Justin, your personal cultural values are interesting but they are no more superior nor more correct than those of others. Your arguments are peppered with many logical fallacies.

Interestingly, I read an amicus curiae written by the Animal Legal Defense Fund, which makes the statement that this movement with which you are an affiliate, is a religious one.

Plaintiff is a strict Vegan; he holds strong beliefs against the killing or exploitation of animals for food, clothing, or the testing of products and medications. His beliefs are the central guiding theme in his life, to the extent that he would disregard elementary self- interest in order to adhere to them. He holds his beliefs with the strength of traditiona l religious convictions; they are sincere and meaningful, and occupy a place in his life parallel to that filled by God in traditionally religious individuals adhering to the Christian, Jewish or Muslim faiths.

No different than a Jesus Freak trolling forums where people who have animal husbandry in mind, seems to be your freakish obsession. Trying to guilt others into adopting principles of your religious faith seems to be your pattern. Maybe you never imagined you would grow to need a religion so badly to assuage imagined guilt but it happens and maybe it does set your spirit free.

Nevertheless, animals do not have rights. Rights are tied with law and legal responsibility.

Let’s look at the practice of protecting animal rights from the very proponents that believe this faith.

Do animals have rights? HSUS and PeTA for example, do not believe pets should be allowed the freedom the pursue happiness, they advocate surgical modification of these animals and that they not be allowed reproduce at will or even in controlled situtations (Mandatory Spay and Neuter). HSUS and PeTA agree that certain types or breeds of animals (domestic, or breeds of dogs…) have less rights than others. The so called rights of animals are defined by these philosophical bodies in terms that defy any semblence of logic, and yet when it is convenient, they claim that animals have rights.

Which is it? When I see Justin sharing his religious principles on forums, it is very clear to that Justin is passionately immersed in his chosen religion. Those who are atheist, agnostic or fellows of other religions or cultures and other views can see clearly enough that Justin is just expressing that he finds comfort in his religion and wishes others did too.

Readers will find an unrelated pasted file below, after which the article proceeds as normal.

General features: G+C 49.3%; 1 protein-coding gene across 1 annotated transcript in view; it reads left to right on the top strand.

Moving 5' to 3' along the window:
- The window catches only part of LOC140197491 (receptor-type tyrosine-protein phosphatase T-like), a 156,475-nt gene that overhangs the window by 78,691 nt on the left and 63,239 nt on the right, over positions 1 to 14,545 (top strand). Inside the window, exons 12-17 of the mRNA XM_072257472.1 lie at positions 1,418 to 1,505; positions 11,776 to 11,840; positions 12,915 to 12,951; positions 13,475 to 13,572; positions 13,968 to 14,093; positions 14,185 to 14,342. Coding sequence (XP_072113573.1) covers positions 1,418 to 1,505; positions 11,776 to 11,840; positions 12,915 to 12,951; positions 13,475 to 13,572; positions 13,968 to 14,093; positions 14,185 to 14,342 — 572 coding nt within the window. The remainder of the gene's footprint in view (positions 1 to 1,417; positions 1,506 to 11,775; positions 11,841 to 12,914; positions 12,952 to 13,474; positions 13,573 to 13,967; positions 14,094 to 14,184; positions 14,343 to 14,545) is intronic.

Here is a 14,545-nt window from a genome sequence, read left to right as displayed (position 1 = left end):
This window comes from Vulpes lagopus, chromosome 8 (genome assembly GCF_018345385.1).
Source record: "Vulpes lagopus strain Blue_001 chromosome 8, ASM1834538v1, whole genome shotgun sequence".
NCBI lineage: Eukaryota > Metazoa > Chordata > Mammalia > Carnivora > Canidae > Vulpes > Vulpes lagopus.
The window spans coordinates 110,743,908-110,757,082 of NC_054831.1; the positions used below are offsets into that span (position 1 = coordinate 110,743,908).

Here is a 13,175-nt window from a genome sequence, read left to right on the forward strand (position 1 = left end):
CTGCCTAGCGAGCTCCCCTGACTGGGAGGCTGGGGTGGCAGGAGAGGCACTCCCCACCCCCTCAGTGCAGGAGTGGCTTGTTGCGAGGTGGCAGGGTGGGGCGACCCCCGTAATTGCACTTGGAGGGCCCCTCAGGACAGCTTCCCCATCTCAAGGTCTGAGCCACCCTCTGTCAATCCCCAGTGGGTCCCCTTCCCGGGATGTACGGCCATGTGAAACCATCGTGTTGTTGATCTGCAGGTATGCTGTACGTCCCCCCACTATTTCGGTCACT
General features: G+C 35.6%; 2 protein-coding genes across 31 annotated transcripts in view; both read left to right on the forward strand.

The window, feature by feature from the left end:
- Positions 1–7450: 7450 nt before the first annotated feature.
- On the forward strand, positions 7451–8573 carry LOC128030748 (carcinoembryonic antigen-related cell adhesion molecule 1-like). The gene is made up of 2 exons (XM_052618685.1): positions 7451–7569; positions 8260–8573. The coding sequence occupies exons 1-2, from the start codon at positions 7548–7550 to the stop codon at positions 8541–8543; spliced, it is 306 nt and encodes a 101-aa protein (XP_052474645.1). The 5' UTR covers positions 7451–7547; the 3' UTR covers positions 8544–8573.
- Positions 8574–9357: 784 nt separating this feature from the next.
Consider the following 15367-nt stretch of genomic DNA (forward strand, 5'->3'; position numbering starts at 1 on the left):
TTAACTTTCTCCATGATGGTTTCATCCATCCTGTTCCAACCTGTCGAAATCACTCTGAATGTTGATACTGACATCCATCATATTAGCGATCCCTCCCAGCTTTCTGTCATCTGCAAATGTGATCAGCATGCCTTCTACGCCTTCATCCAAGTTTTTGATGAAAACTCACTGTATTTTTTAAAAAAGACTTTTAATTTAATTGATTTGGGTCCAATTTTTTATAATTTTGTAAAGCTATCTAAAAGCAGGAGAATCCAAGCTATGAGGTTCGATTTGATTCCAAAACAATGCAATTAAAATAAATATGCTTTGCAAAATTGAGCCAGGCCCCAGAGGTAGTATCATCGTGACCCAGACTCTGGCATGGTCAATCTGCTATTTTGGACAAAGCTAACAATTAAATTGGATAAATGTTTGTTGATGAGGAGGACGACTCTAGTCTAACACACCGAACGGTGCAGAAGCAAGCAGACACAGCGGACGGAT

Veganism is a religion BRIEF OF AMICUS CURIAE ANIMAL LEGAL DEFENSE FUND IN SUPPORT OF PLAINTIFF courtesy Animal Legal Defense Fund

March 22, 2009 at 4:07 pm
(18) Tom says:

That sounds like one right through the foot.

March 23, 2009 at 1:21 pm
(19) Lianne says:

I may regret this, and hate to take this discussion further off course, but I feel the need to weigh in here.

About this statement:
“your personal cultural values are interesting but they are no more superior nor more correct than those of others”

That statement has to apply equally to everyone here.

And just because animals have no rights under the law doesn’t make it true that animals should not have rights. After all, humans wrote the laws…and perhaps they self-serving and inadequate.

I don’t think one needs to believe in all the philosophies of PETA or the HSUS to believe that animals should have some basic rights too.

And I also don’t think that supporting human rights and animals rights is a mutually exclusive decision.

[edited to add] As much as I am interested in the turns this discussion has taken, there is a whole site at About.com devoted to the discussion of animal rights, where discussions such as this are probably more appropriate:
http://animalrights.about.com/

March 23, 2009 at 1:32 pm
(20) Diana says:

A true animal lover will have no problem with an animal ban that keeps animals that are not indigenous to our country from being taken away from their homes and natural environments to be some kind of owner trophy. Those of us who really care do not want to keep so-called “exotic pets” just for our own personal gratification.

March 23, 2009 at 4:13 pm
(21) Ticklerkid says:

@Lianne: that’s why we have Animal welfare provisions.

@Diana: I would not be so presumptuous as to be able to define all ‘true animal lovers’. However you can of course apply your personal philosophies, your culture and your beliefs into your own lifestyle choices. Those who live and breath for their big cats, their reptiles, exotic birds and what have you, are better qualified to speak for themselves and for their beloved animals.

Decades ago, the only medical doctors were male. They knew everything there was to know about women and how imaginary women’s issues were. And of course, our male dominated government believed them because of the authority granted to those without ovaries. Times have changed because because those with more intimate knowledge of women’s issues became involved.

Do we want singles and swinging bachelors to tell mothers how to raise their kids?

The people best qualified to speak for the animals are those whose lives have been dedicated to the care of the animals they own.

March 23, 2009 at 7:52 pm
(22) Tom says:

I certainly don’t accept Diana’s idea of a “true animal lover.” That kind of definition is designed not to love animals but to hate humans and pretend that’s love of animals.